3) Sentence Flyswatter (pictures to project)

Day 4
Find the Sentence (handout)
Timed Write

Day 5
Ping-pong reading of embedded version of story (Latin version #2 of story/ English version)

Tuesday, October 11, 2016

Movie Talk Script - Short and Sweet

Yesterday, Bob Patrick, Lauren Watson, and I were invited to give a 1/2 day CI in-service at a neighboring county about an hour away. Bob, Lauren, and I have given numerous CI in-services in our own district, so we felt very honored to have the chance to visit another district to share our CI knowledge (in fact, a teacher in that district asked us to come, because she found our names through Martina Bex's database of CI teachers - thanks, Martina!).

I always love giving presentations with Bob and Lauren, because I get the chance to learn so much from them during their demos. Lauren teaches French, so learning some French via CI is ALWAYS helpful, because I get to experience her demo like a student. Yesterday, Lauren's demo was a Movie Talk in French, and I really liked what she did...so much that as a result, I actually typed it up in Latin and did it today with my own Latin 1 classes. It is with Lauren's permission that I share her Movie Talk with you here.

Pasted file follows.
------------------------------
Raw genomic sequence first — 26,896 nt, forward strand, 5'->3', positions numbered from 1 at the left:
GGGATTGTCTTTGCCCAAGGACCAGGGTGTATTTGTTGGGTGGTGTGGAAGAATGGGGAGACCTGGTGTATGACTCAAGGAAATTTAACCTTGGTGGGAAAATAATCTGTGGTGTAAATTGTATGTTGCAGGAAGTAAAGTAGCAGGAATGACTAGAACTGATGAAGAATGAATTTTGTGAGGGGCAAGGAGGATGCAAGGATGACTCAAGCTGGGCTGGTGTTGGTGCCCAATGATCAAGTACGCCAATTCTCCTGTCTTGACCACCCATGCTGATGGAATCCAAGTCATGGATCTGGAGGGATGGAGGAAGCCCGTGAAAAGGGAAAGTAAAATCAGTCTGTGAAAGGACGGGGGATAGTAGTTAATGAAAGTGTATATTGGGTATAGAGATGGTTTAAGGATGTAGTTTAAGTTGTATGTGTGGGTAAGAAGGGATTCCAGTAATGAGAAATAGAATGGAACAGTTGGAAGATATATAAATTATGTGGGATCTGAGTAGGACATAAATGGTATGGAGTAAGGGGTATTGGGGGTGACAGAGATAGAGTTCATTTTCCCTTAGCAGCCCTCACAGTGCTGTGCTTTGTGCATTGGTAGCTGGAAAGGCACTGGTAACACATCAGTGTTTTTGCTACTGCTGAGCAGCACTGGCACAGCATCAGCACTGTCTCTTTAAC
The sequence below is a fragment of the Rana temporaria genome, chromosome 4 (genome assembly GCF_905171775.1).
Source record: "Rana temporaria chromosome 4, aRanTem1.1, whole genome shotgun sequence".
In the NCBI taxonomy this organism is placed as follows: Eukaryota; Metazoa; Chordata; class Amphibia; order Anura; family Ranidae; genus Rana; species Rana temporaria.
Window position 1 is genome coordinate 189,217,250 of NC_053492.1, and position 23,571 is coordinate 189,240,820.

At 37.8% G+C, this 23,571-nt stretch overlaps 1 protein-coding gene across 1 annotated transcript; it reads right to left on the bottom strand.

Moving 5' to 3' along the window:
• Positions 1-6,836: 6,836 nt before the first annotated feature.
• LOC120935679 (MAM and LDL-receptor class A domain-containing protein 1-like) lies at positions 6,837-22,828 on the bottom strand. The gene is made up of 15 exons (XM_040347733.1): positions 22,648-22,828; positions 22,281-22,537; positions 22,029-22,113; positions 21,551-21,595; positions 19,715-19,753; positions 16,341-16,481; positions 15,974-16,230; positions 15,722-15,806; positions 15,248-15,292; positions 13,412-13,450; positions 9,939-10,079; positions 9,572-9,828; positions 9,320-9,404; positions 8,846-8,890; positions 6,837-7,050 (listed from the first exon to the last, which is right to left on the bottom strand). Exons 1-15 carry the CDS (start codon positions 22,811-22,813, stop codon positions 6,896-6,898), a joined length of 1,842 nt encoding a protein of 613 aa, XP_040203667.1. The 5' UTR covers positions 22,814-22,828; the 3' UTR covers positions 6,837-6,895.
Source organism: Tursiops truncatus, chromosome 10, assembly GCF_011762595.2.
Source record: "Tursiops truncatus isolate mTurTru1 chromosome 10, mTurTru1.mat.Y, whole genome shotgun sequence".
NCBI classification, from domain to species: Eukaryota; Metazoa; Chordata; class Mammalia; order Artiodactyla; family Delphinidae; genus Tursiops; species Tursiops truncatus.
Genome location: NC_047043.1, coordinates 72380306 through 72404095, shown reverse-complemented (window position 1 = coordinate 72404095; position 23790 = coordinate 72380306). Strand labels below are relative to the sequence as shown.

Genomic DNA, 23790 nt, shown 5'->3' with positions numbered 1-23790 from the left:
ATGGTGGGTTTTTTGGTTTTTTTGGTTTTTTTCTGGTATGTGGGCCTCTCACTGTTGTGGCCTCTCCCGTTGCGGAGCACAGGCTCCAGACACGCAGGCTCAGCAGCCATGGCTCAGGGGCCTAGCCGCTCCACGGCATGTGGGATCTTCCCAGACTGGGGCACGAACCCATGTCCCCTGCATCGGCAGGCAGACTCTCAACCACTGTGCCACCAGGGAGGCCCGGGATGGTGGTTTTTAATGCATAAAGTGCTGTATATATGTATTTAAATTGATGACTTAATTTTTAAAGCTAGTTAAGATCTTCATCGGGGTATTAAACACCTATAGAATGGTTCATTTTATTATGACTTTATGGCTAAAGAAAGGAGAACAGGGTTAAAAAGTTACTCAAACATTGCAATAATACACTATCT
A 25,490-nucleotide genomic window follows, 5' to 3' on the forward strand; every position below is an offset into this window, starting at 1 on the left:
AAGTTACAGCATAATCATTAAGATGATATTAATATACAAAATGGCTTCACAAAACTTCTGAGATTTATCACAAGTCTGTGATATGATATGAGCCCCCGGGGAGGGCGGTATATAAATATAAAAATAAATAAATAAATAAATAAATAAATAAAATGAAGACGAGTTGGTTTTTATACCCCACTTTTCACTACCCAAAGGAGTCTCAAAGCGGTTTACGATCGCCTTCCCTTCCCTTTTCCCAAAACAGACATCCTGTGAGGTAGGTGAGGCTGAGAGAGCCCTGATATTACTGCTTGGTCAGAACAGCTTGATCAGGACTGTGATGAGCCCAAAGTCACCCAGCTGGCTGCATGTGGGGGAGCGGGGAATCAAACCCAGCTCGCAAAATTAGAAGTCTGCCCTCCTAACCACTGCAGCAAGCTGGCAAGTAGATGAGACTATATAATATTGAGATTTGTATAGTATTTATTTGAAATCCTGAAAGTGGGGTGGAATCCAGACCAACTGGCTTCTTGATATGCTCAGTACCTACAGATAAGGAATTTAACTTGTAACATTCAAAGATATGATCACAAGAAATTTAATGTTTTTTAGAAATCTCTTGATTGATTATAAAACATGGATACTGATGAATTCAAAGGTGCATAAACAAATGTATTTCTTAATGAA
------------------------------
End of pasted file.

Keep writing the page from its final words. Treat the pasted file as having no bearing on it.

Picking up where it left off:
The Movie Talk is called Short and Sweet, and Lauren used it to introduce words such as boy, girl, loves, big, small, not, sad, says. It is actually very short, but you can do SO much with this. I was actually surprised at how engaged my students were in watching it.

English script

Latin script

Observations
  1. When Lauren demonstrated this, she only showed it up to 1:50 the first time, because there is a plot twist which occurs. It is best when the Movie Talk is shown completely through a second time uninterrupted with the ending.
  2. Lauren also showed it without sound the first time. She says that she likes to do this in order to keep students focused. Normally I will do a Movie Talk with the sound, but for this one, I would do the first run-through without sound, because I found the background music to be very annoying - it sounds like something from the Kahoot soundtrack.
  3. My students absolutely were totally taken in by the plot twist at the end (as was I when I saw it the first time). 
Thanks, Lauren - my students really enjoyed it.